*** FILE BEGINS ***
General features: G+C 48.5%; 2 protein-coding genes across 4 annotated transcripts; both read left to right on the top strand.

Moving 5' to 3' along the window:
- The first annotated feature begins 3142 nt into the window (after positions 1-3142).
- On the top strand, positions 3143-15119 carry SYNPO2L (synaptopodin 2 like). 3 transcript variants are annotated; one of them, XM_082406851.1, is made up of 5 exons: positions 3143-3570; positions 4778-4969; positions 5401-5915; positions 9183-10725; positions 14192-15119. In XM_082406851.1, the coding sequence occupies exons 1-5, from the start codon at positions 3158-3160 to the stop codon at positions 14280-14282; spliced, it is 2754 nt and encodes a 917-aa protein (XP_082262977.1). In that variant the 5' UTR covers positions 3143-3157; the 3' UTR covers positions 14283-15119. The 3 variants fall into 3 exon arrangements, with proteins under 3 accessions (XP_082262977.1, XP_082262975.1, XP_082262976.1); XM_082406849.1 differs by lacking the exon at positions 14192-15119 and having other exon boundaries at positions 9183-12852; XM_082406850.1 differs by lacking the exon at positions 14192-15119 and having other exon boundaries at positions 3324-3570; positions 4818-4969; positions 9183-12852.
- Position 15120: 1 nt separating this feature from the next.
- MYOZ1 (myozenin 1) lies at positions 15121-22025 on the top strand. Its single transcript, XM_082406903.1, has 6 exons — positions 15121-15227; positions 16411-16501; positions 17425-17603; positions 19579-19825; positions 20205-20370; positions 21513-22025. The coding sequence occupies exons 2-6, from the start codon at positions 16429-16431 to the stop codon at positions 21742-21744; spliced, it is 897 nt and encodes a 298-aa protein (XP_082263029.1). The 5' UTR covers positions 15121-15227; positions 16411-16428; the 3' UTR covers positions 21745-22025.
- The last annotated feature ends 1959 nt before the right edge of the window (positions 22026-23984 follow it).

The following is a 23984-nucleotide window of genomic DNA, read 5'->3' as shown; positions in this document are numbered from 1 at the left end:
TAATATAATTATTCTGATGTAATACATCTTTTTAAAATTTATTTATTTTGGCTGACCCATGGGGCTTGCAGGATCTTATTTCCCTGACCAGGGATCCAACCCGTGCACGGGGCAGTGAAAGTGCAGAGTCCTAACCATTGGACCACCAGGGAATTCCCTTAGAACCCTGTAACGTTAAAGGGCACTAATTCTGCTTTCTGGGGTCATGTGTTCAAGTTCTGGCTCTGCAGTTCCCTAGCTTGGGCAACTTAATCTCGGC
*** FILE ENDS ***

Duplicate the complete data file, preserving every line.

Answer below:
General features: G+C 48.5%; 2 protein-coding genes across 4 annotated transcripts; both read left to right on the top strand.

Moving 5' to 3' along the window:
- The first annotated feature begins 3142 nt into the window (after positions 1-3142).
- On the top strand, positions 3143-15119 carry SYNPO2L (synaptopodin 2 like). 3 transcript variants are annotated; one of them, XM_082406851.1, is made up of 5 exons: positions 3143-3570; positions 4778-4969; positions 5401-5915; positions 9183-10725; positions 14192-15119. In XM_082406851.1, the coding sequence occupies exons 1-5, from the start codon at positions 3158-3160 to the stop codon at positions 14280-14282; spliced, it is 2754 nt and encodes a 917-aa protein (XP_082262977.1). In that variant the 5' UTR covers positions 3143-3157; the 3' UTR covers positions 14283-15119. The 3 variants fall into 3 exon arrangements, with proteins under 3 accessions (XP_082262977.1, XP_082262975.1, XP_082262976.1); XM_082406849.1 differs by lacking the exon at positions 14192-15119 and having other exon boundaries at positions 9183-12852; XM_082406850.1 differs by lacking the exon at positions 14192-15119 and having other exon boundaries at positions 3324-3570; positions 4818-4969; positions 9183-12852.
- Position 15120: 1 nt separating this feature from the next.
- MYOZ1 (myozenin 1) lies at positions 15121-22025 on the top strand. Its single transcript, XM_082406903.1, has 6 exons — positions 15121-15227; positions 16411-16501; positions 17425-17603; positions 19579-19825; positions 20205-20370; positions 21513-22025. The coding sequence occupies exons 2-6, from the start codon at positions 16429-16431 to the stop codon at positions 21742-21744; spliced, it is 897 nt and encodes a 298-aa protein (XP_082263029.1). The 5' UTR covers positions 15121-15227; positions 16411-16428; the 3' UTR covers positions 21745-22025.
- The last annotated feature ends 1959 nt before the right edge of the window (positions 22026-23984 follow it).

The following is a 23984-nucleotide window of genomic DNA, read 5'->3' as shown; positions in this document are numbered from 1 at the left end:
TAATATAATTATTCTGATGTAATACATCTTTTTAAAATTTATTTATTTTGGCTGACCCATGGGGCTTGCAGGATCTTATTTCCCTGACCAGGGATCCAACCCGTGCACGGGGCAGTGAAAGTGCAGAGTCCTAACCATTGGACCACCAGGGAATTCCCTTAGAACCCTGTAACGTTAAAGGGCACTAATTCTGCTTTCTGGGGTCATGTGTTCAAGTTCTGGCTCTGCAGTTCCCTAGCTTGGGCAACTTAATCTCGGC